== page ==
Review: Ghost of Tsushima Director’s Cut slashes on to PC

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Since Ghost of Tsushima’s original release, I’ve gotten to play a decent number of samurai games that managed to explore the theme with different results. Trek to Yomi, for instance, tried to go for a very cinematic-styled experience with mixed results, while Rise of the Ronin made things way more open-world with Team Ninja’s trademark Souslike style. Ghost of Tsushima, even though developed by a Western team, felt mostly authentic, and after the improved Director’s Cut which added lip synching to match the Japanese voice track, became even more so.

The last time I touched Ghost of Tsushima was to review its first and only piece of story DLC, the excellent Ikki Island, which focused on protagonist Jin Sakai’s psyche and his acceptance of the loss of his father. Overall, it was a DLC that added to the main game so much that it made me change my opinion on Ghost of Tsushima completely. After all, before engaging with the extra content, I found the core game to be fun, but somewhat lacking. 

Ikki not only added some clever twists to gameplay in the form of hallucinations but also gave me an entirely different way to play the game with its monkey armor, which solely relied on parrying, one of Tsushima’s noteworthy quirks and its main point of contention for me, who had problems dealing with it simply using what the base content had given me.

Funnily enough, though, my time playing the PC version of this hasn’t been a mere continuation of what I had already gone through in the past. Even with the welcome addition of cross-saves and trophy progression, due to me not currently having an active PlayStation Plus subscription, I was not able to transfer my progress over. That forced me to restart Sakai’s adventure, but now with the mindset of having honed my skills thanks to the DLC.

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You see that smoke? You can go there!

Thanks to that, I’ve been having a much better time going from story beat to story beat in the main content, enjoying it a whole lot more than I had during my first two attempts. Overall, though, there’s not much that sets this apart from the PlayStation versions outside of the much more powerful platform that the game is on now and, of course, having the ability to play it on a controller that’s not the DualSense, which for me is definitely a plus.

Without the touchpad, Ghost of Tsushima on PC works in the little that there is that relies on that feature to more practical button presses of the Xbox controller. For instance, in order to call in the helpful winds that guide you from map markers, you merely have to press a direction and tilt the right analog stick. Back on PS5, I had trouble making it work, something that’s been common to me dating back to Sony’s previous console, so it made me appreciate having it be changed to something more analog.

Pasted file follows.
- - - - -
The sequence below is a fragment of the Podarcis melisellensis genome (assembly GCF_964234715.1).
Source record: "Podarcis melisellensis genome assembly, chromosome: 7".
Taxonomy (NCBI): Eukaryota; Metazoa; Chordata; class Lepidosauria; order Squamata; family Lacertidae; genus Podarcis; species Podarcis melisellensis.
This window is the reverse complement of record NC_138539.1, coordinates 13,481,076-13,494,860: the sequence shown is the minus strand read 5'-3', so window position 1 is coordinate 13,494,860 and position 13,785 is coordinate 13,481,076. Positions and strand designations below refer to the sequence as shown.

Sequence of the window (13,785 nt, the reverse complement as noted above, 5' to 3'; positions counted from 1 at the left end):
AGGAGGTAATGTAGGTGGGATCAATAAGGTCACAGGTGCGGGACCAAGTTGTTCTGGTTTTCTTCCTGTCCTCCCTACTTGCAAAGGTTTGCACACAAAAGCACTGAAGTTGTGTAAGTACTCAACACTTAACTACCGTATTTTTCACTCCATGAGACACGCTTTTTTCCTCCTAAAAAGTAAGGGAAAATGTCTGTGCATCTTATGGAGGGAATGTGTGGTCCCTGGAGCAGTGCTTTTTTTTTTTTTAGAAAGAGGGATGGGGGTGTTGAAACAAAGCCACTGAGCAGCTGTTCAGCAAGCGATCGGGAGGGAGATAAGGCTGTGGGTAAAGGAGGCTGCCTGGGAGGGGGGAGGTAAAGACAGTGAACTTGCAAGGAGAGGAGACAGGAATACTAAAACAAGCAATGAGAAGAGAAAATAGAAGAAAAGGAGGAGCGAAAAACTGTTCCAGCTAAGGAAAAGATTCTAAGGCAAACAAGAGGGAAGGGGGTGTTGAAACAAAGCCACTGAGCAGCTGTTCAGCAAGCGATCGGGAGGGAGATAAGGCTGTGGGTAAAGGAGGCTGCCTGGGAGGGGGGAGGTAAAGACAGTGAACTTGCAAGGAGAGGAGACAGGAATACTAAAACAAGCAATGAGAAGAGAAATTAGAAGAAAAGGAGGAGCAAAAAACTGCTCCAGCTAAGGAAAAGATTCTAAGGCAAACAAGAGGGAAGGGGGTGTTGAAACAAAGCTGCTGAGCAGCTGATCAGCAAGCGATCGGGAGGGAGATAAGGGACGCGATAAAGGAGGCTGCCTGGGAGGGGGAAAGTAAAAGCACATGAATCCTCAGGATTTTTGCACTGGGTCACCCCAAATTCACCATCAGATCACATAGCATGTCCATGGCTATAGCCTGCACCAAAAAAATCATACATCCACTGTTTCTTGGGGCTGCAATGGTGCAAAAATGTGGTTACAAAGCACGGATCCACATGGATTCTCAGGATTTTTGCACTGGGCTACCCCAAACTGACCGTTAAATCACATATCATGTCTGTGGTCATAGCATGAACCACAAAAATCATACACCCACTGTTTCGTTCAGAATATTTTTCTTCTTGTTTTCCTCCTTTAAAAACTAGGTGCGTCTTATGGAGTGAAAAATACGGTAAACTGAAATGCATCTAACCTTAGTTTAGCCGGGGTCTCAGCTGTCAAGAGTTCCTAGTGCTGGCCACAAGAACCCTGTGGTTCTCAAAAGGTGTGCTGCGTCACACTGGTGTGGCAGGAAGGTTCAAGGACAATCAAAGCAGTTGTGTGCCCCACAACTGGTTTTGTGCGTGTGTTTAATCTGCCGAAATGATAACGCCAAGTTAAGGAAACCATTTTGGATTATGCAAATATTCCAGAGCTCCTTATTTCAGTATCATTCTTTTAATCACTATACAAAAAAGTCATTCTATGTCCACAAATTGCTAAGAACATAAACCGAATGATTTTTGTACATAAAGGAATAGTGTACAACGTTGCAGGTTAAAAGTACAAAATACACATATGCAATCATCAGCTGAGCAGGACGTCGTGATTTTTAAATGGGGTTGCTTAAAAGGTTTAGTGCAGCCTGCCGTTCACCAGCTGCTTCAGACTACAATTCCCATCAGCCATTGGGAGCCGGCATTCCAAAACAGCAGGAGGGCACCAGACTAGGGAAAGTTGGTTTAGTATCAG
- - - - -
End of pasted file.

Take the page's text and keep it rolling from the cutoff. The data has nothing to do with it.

Technically, this PC port is a nearly flawless piece of work from the talented team at Nixxes, the same group that has been working with Sony bringing their big tentpole releases to computers all over the world. Here, you get the same amount of graphical tweaks as you expect, and the game itself is extremely well balanced in how it scales depending on the system you try to run it on. For me, someone who has kept going with a machine that is nearing the 10-year mark, only updating a handful of parts since first putting it together, Ghost of Tsushima has been running like a dream.

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Jin’s childhood flashbacks help flesh out his backstory.

With my latest upgrade, a more budget-focused Nvidia RTX 3060 card dubbed ‘Phoenix’, I’ve been getting to play the game with all options turned to max, 1080p resolution. While not 4K, it looks ridiculously sharp on my display, a 23’’ LG monitor that’s already up there in age, but still keeping on with my gaming needs. For those with newer and more capable hardware, I’m positively sure that the game will be even better looking and playing.

The best part of this port, though, comes from its integration with PSN. Sony’s been having a rough time at it with implementing the feature on PC considering all the fuss behind their change to Helldivers 2 especially, with such a bad reception that they had to overturn their decision for now. In regards to Tsushima, though, it proves that there’s not really much to it at all: similar to Ubisoft’s UPlay, PSN is merely an overlay on top of Steam’s own. You get to carry over progress back and forth between platforms, as well as trophies, so if you care about achievements, there you go.

Sony’s new policy on bringing their big console releases to PC had a shaky start, given how much flak they got as to Days Gone’s initial release on Steam – which I personally did not have any problems with – but with each new release, they’ve gotten better and better, and for a while now their ports have been downright excellent. If you have yet to experience Ghost of Tsushima and are looking to do so on PC, there’s absolutely no reason not to do it, even more so if you have a good machine to run it on.   

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